In the evening I went off to our local choir practice and had a most enjoyable sing.  Mrs Tootlepedal spent almost the whole day working on the floor in the front room and was still working in the evening and as a result, she missed the choir.  Still, her work is paying off and the floor is going to look very good when she has finished.

The only fly in the ointment of the end wall development is to be found in one of the old sandstone blocks which we saved from the old fireplace and re-used in the new one.  The plaster beside it is not drying and when our project manager came round with his nifty damp-meter, the reason for this became clear.  The old block is still very wet after years in a leaking end wall.  We will just have to be patient while it dries out but it does mean that the decorating won’t be finally finished for quite a bit yet.  The room will be quite usable though and Mrs Tootlepedal plans to start moving the furniture back in tomorrow.

Mr reason for wanting to visit the Moorland bird feeders was the lack of birds in our own garden but I did manage to find a flying bird of the day as the shadows lengthened in the evening.

flying chaffinch

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Today’s guest picture comes from my correspondent, Venetia who went to an NGS open day yesterday afternoon.  It was in East Harptree, on the northern slopes of the Mendip Hills.  It was a little too chilly for comfort but her heart was warmed by music while she was there.

brass bandWe had a lovely day today here and I enjoyed more of it than usual as I had to get up early (for me) and go to the Archive Centre to wait for a man to come and read our electricity meter.  I waited for a couple of hours, putting a week of the newspaper index into the database and doing a crossword to pass the time and was finally rescued by Ken, another archivist.  He is one of the data miners and set about combining waiting with mining when I left.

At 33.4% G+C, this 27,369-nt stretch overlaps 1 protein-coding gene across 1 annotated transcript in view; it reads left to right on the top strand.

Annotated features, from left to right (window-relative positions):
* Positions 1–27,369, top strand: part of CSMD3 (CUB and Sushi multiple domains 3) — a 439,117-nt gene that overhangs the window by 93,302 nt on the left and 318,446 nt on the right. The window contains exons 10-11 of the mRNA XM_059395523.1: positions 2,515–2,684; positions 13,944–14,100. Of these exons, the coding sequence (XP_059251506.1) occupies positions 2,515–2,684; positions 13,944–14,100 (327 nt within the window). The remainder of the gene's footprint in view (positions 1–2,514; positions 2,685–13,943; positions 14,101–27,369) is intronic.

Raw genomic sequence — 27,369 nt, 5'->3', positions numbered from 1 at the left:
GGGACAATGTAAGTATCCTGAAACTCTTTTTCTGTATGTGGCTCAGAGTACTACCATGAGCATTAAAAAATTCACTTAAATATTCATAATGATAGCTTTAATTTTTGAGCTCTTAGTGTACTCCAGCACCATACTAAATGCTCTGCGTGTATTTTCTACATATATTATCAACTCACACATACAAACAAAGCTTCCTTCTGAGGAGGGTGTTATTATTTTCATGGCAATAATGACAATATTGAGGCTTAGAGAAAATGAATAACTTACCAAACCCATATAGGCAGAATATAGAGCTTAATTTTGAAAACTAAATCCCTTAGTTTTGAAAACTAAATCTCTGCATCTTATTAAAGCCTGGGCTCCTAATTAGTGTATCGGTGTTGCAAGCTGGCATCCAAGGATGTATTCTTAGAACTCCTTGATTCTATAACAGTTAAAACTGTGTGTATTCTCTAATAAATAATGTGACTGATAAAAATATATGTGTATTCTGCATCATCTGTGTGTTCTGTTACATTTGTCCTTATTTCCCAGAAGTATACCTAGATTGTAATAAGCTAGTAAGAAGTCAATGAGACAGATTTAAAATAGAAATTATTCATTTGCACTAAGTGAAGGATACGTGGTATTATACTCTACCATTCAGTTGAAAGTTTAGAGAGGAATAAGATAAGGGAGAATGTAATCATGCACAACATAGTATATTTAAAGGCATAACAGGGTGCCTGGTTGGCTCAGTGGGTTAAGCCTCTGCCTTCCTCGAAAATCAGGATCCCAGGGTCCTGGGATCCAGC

He told me later that the meter reader came not long after I left so I am glad that the meter has been officially read.  Perhaps we can get our electricity bill sorted out now.

When I got home, there was just enough time to wave at a pair of blackbirds…

blackbirdblackbird…and say goodbye to the chaffinches….

chaffinch…before jumping into the car and driving off to Edinburgh to visit Matilda on the occasion of her first birthday.

Our route took us past the new Edinburgh to Galashiels railway and it was exciting to see how near completion it seemed to be.  It will open in September and we look forward to riding the rail later this year.

In the meantime, the trusty Kangoo delivered us to Edinburgh safely and we even found a handy parking spot. There was no time for any Edinburgh pictures today as we were in full party mode.  We were joined by one of Matilda’s aunts, Clare’s sister Catherine and we had a tasty birthday lunch with six different sorts of salad. Then it was time for the highlight of the day, the birthday cake.